Results: V4 Countries

SOFI V4 and future research possibilities

Piotr Jutkiewicz, Kacper Nosarzewski

v1

Figure 1: SOFI Baseline for the Viesgrad Group. 2014=1

SOFI baseline for the Visegrad group is a mean calculated from the results of particular countries. In order to account for the differences in size, population and GDP of the countries, weighted means were also calculated but since they did not bring substantial differences, a simple mean is presented. The next graph represents all of the countries’ baselines. It can clearly be seen that even though the countries have travelled diverse routes, as a result of common future challenges they have very similar SOFI outlooks for the next 10 years. This shows how important it is for V4 to coordinate efforts and better confront the common challenges which lie ahead.

v2

Figure 2: SOFI Baselines for the Czech Republic, Hungary, Poland and Slovakia, as well as the mean baseline for the whole Visegrad Group.

Our ambition is to continue this project and to develop the SOFI methodology further. Basing on the experiences from calculating the National Comparison SOFIs for the V4 countries, we would like to develop National Focus SOFIs (with a region-specific set of variables), preferably not only for V4 countries, but also for Central-Eastern or entire Europe, in order to be able to maintain comparability between multiple countries.

Apart from the issues mentioned in the chapter describing our methodological approach (like the thousands of fields to be assessed in the TIA method or the linear probability increase), we see some additional challenges, which could be tackled in further research. We list them below for the convenience of the reader and to inspire new projects, synergic to the attempted SOFI calculation.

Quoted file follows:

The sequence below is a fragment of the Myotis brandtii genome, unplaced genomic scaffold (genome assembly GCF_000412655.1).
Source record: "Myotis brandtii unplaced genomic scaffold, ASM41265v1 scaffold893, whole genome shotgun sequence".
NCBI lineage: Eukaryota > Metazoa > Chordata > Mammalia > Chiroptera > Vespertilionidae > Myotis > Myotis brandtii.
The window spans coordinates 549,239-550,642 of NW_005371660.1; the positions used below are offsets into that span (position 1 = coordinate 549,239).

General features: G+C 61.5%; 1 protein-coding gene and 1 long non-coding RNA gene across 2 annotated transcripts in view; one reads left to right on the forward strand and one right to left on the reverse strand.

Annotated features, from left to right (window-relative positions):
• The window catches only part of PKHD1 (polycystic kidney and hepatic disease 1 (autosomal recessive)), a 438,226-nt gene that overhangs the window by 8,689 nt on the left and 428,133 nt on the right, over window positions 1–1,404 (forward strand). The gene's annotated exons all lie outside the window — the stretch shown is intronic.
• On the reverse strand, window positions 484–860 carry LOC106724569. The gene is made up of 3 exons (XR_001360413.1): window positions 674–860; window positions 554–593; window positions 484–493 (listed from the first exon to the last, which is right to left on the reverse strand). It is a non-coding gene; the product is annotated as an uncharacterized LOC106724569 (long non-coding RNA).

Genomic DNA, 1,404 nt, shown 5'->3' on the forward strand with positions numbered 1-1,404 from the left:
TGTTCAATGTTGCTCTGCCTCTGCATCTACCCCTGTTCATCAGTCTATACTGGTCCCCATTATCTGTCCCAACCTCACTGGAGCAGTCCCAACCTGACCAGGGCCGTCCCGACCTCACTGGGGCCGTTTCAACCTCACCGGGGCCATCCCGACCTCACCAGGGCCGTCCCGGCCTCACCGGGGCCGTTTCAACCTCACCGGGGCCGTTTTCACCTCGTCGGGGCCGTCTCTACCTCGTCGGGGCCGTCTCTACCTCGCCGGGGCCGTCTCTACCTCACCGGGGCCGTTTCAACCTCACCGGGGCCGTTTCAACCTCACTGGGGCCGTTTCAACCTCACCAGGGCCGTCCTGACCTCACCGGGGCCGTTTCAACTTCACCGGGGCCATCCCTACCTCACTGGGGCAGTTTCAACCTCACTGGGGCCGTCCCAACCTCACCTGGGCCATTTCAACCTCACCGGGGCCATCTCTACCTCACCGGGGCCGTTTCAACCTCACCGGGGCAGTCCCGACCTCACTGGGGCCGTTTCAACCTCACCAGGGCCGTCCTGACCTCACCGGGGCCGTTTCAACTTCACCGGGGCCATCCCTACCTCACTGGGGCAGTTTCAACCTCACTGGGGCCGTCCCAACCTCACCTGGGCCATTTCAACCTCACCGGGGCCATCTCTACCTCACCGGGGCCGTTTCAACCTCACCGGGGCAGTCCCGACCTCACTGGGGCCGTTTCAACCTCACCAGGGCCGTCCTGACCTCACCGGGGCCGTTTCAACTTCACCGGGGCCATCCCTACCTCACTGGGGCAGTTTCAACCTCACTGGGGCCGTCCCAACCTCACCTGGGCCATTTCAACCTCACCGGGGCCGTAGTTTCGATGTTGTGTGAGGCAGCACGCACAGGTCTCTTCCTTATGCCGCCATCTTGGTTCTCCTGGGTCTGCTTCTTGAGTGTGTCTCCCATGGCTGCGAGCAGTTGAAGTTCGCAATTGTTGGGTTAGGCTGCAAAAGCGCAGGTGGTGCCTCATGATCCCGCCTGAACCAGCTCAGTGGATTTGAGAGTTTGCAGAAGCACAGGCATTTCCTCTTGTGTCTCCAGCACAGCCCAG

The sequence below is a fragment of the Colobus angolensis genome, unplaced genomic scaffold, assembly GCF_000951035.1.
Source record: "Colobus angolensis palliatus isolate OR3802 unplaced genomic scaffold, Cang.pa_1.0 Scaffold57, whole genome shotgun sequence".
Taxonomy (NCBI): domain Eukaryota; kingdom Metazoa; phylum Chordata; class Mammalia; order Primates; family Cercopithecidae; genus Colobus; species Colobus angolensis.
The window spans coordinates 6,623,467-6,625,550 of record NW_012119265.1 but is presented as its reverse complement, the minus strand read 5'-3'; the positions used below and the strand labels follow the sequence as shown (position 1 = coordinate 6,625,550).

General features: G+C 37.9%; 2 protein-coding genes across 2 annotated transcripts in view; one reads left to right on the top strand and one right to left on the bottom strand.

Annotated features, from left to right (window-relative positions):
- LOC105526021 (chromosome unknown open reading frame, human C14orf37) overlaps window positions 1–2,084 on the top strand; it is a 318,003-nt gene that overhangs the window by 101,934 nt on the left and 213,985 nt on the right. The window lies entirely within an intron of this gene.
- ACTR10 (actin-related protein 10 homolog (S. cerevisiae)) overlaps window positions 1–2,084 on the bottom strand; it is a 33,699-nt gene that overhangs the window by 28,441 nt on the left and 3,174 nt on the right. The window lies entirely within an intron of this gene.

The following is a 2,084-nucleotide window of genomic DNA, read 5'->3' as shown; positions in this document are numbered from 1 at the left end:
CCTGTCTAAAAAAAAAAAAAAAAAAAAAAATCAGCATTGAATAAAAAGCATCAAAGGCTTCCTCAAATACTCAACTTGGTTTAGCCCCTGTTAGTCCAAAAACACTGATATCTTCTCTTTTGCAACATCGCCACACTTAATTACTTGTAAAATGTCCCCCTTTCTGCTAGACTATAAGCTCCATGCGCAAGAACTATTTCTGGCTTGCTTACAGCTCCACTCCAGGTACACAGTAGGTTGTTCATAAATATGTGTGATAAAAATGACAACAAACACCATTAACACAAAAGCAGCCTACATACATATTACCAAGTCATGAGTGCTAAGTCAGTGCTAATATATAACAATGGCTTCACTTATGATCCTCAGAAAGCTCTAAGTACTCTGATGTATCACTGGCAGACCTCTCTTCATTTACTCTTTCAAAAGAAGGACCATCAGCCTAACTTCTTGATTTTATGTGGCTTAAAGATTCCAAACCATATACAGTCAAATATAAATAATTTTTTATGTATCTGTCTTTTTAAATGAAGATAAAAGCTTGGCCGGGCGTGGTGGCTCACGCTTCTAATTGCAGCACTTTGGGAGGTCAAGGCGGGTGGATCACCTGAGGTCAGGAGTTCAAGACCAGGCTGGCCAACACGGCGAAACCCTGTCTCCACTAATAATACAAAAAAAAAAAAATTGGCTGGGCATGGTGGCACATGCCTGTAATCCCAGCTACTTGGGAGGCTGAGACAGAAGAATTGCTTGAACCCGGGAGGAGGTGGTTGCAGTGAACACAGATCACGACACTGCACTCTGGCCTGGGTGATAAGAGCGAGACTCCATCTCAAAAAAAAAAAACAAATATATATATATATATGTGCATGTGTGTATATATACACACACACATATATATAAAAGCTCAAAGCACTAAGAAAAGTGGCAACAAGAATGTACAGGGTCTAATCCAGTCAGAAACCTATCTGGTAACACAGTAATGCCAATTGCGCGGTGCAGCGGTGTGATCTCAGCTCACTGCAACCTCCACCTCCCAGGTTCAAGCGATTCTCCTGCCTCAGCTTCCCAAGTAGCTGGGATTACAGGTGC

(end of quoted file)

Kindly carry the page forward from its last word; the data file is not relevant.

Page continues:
Firstly, SOFI is an index focused on the speed of development of a given country. This means that a country with a relatively low development level can achieve better values of the index simply because it is easier to develop faster when you’re starting from a lower level. This is not a shortcoming of the index, rather one of its characteristics. However, to make the index more useful, it is worth considering whether the index could be utilised to assess the future levels of development, not only its speed.

Secondly, the weight system, which balances the relative importance of specific variables, could be more advanced. It should take into account the fact that some variables have an optimal value, which means that the aggregate index should be worsened by the values of this variable both lower and higher than this sweet-point. Furthermore, the weights could be adjusted depending on the actual value of the variable in a given country to address the fact that a low value in the case of some variables is a far more dramatic problem than in the others.

Thirdly, the current index mixes all sorts of variables, thus resulting in the possibility to compensate for a very high infant mortality rate with a very high level of internet access in a population. The development of  sub-SOFIs could be considered, with groups of variables either concentrated on specific areas of development or on the more- and less-basic development needs. Such an approach has already been attempted in the Czech Republic, with promising results. The sub-indexes could easily be aggregated to the usual SOFI, at the same time providing valuable insights regarding the progress in various areas.

Such improvements could make the SOFI index an even more applicable and attractive proposition in times when GDP is no longer considered the magic-bullet indicator (http://www.oecdobserver.org/news/archivestory.php/aid/1518/) and different development indexes contribute to a better picture of development in the World (like the UNDP Human Development Index and Australian Bureau of Statistics Socio-Economic Indexes for Areas referred to as SEIFA). Experimentation in this field is encouraged both to inspire critical analyses of policies optimized for the existing indexes and to avoid over-confidence in measures that do not capture the complexity of development to the satisfactory extent.

Today and in the future, GDP is a beacon, but it is not the only one. The widespread use of SOFI could add very valuable new insights which could help both V4 countries and other nations all around the world to better track their progress and identify possibilities and threats influencing their future well-being.